The holidays are a great time for annual traditions. Like many people, I love to spend the end of the year celebrating the holidays with my family. (We usually wear matching pajamas on Christmas.) I also enjoy sitting down to write my annual list of holiday books, which I’ve done around this time of year for the last decade. It’s always a fun opportunity for me to reflect on everything I’ve read recently.
This time, though, I decided to try something different. Rather than limit myself to things I’ve read over the previous twelve months, I instead picked books regardless of when I finished them.
One of the selections has been a favorite of mine since middle school. Another is a brand-new memoir that I just finished. This isn’t a complete list of my favorite books of all time—that list would include a lot more Vaclav Smil and Elizabeth Kolbert. But all five are books that I have recommended to my family and friends over the years.
I hope you find something new to read this winter—and that you and your loved ones enjoy celebrating your favorite traditions together over the holiday season.
Best introduction to grownup sci-fi: Stranger in a Strange Land, by Robert Heinlein. Paul Allen and I fell in love with Heinlein when we were just kids, and this book is still one of my favorite sci-fi novels of all time. It tells the story of a young man who returns to Earth after growing up on Mars and starts a new religion. I think the best science fiction pushes your thinking about what’s possible in the future, and Heinlein managed to predict the rise of hippie culture years before it emerged.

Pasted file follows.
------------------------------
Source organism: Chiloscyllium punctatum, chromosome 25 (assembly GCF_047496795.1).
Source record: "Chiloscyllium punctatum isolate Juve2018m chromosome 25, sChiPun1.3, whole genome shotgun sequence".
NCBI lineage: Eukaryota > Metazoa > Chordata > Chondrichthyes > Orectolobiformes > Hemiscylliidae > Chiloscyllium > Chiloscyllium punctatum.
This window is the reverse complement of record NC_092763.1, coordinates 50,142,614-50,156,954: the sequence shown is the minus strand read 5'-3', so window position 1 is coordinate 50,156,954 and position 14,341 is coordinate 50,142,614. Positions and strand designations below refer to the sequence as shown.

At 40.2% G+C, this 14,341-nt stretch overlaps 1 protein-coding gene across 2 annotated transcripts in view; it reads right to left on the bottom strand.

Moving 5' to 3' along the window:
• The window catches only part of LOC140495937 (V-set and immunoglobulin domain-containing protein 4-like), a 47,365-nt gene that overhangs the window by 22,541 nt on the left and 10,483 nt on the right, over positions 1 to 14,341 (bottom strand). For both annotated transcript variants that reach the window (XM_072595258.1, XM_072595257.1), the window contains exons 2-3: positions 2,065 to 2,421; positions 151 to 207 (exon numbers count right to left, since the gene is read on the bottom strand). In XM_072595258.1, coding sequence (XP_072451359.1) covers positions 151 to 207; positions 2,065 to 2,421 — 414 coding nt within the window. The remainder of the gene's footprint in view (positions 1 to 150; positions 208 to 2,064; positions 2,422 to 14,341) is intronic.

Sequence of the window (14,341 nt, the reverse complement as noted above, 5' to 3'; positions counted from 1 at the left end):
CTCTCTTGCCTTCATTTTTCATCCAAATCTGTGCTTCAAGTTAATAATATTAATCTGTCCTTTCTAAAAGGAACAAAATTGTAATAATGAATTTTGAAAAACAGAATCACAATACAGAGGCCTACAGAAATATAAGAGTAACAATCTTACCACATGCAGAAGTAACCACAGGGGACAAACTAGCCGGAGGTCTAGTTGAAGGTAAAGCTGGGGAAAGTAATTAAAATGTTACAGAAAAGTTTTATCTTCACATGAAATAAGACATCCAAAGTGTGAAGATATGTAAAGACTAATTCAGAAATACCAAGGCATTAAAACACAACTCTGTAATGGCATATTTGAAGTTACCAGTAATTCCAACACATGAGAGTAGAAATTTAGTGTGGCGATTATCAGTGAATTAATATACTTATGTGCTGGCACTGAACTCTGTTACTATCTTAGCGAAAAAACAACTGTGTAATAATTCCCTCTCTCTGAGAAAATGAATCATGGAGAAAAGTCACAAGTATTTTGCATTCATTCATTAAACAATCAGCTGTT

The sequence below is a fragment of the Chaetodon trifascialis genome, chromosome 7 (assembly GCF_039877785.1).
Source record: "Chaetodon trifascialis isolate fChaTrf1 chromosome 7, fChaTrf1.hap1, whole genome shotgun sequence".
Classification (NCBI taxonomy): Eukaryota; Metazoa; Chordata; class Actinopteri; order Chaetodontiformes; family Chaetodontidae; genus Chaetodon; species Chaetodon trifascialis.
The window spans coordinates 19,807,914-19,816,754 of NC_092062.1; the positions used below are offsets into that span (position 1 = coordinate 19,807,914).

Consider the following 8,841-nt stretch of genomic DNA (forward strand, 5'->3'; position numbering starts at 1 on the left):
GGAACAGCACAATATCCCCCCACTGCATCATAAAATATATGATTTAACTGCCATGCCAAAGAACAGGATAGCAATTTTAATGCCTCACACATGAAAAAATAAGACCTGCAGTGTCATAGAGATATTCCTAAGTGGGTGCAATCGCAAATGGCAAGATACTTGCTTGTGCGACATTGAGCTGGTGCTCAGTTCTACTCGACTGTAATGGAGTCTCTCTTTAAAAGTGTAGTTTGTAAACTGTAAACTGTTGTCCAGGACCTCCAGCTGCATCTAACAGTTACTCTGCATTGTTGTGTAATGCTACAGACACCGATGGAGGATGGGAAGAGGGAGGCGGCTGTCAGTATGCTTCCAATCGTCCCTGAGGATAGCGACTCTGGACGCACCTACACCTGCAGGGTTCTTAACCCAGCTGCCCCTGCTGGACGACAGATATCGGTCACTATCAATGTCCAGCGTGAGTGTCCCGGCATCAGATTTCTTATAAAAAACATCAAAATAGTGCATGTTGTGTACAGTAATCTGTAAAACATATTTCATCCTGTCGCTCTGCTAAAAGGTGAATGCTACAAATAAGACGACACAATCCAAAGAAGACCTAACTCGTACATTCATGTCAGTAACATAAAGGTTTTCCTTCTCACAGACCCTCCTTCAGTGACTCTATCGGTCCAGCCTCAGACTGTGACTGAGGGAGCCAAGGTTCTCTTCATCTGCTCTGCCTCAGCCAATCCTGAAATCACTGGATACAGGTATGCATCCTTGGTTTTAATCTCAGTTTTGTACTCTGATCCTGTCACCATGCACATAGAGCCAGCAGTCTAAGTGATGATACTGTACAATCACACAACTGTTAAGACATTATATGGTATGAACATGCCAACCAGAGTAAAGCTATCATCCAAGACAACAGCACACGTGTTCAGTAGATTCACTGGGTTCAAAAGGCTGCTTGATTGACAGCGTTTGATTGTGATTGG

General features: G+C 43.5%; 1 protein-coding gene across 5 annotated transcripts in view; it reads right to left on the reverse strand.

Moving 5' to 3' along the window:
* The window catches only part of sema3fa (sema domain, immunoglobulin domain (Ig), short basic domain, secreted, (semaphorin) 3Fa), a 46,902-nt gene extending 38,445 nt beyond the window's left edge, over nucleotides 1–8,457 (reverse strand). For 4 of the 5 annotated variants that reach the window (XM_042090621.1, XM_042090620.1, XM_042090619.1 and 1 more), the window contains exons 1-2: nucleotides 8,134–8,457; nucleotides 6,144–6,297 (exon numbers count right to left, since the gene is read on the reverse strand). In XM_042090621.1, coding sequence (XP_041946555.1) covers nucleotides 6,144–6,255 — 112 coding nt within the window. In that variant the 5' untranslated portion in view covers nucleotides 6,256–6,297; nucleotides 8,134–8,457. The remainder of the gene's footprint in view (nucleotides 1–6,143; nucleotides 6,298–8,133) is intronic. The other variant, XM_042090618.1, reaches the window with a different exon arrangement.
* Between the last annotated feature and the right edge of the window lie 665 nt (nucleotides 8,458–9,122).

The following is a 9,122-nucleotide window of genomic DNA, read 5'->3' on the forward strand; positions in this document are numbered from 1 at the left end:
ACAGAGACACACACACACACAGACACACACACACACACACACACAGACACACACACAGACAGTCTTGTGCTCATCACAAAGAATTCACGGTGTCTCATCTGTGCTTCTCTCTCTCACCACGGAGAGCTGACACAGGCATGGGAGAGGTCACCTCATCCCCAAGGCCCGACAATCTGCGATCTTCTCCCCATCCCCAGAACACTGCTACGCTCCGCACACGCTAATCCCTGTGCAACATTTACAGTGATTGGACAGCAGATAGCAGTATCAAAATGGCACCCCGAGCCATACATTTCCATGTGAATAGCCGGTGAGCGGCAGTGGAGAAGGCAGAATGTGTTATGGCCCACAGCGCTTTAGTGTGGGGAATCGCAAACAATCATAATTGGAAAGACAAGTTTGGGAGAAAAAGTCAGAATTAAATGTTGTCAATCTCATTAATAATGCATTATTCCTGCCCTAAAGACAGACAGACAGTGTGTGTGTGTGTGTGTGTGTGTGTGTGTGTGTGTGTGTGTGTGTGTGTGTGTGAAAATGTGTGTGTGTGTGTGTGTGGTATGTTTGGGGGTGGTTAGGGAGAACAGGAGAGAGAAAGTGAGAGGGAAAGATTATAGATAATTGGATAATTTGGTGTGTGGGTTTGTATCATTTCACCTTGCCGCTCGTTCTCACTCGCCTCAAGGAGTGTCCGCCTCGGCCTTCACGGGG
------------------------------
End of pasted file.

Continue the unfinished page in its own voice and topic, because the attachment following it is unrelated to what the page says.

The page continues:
Best memoir by a rock star: Surrender, by Bono. This book came out this month, so it’s the most recent one I’ve read on my list. If you’re a U2 fan, there is a good chance you already plan to check it out. Even if you’re not, it’s a super fun read about how a boy from the suburbs of Dublin grew up to become a world-famous rock star and philanthropist. I’m lucky enough to call Bono a friend, but a lot of the stories he tells in Surrender were new to me.
Best guide to leading a country: Team of Rivals, by Doris Kearns Goodwin. I can’t read enough about Abraham Lincoln, and this is one of the best books on the subject. It feels especially relevant now when our country is once again facing violent insurrection, difficult questions about race, and deep ideological divides. Goodwin is one of America’s best biographers, and Team of Rivals is arguably her masterpiece.
Best guide to getting out of your own way: The Inner Game of Tennis, by Robert Gallwey. This book from 1974 is a must-read for anyone who plays tennis, but I think even people who have never played will get something out of it. Gallwey argues that your state of mind is just as important—if not more important—than your physical fitness. He gives excellent advice about how to move on constructively from mistakes, which I’ve tried to follow both on and off the court over the years.
Best book about the periodic table: Mendeleyev’s Dream, by Paul Strathern. The history of chemistry is filled with quirky characters like Dimitri Mendeleyev, the Russian scientist who first proposed the periodic table after it allegedly came to him in a dream. Strathern’s book traces that history all the way back to its origins in ancient Greece. It’s a fascinating look at how science develops and how human curiosity has evolved over the millennia.